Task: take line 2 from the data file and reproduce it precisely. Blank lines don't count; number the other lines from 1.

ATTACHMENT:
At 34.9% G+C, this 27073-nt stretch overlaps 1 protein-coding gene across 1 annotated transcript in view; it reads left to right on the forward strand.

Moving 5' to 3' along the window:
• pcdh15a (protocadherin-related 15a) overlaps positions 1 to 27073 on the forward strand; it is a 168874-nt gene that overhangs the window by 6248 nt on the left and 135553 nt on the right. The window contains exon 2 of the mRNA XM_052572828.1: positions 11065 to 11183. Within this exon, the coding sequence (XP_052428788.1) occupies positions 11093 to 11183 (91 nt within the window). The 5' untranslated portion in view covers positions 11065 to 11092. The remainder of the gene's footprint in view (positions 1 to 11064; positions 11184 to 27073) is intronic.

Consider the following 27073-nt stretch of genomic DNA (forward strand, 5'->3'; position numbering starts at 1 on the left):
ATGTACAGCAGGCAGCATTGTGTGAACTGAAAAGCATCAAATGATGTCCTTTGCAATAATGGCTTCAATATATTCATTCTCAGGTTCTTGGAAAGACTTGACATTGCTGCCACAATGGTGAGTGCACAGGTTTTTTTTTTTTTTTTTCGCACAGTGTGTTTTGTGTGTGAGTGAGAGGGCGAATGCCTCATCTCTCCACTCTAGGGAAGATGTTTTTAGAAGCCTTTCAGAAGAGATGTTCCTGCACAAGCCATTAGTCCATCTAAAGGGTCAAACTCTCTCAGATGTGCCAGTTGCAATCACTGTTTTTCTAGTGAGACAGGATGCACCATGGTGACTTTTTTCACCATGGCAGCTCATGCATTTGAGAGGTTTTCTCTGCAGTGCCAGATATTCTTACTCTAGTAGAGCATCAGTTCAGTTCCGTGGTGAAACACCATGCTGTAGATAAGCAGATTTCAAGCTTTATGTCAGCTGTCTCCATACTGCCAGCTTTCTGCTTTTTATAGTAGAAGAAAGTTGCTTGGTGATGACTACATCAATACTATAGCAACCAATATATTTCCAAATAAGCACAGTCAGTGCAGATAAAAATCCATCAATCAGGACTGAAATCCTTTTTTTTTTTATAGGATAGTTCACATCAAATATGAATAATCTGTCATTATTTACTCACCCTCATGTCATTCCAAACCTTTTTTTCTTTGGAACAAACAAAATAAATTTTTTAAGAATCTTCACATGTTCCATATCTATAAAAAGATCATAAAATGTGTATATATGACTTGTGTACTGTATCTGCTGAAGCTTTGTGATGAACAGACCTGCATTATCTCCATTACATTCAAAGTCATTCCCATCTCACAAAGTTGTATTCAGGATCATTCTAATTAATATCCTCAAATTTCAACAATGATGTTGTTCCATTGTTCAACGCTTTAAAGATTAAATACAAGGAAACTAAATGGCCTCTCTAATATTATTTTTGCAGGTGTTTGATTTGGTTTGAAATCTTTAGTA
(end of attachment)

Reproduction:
Moving 5' to 3' along the window: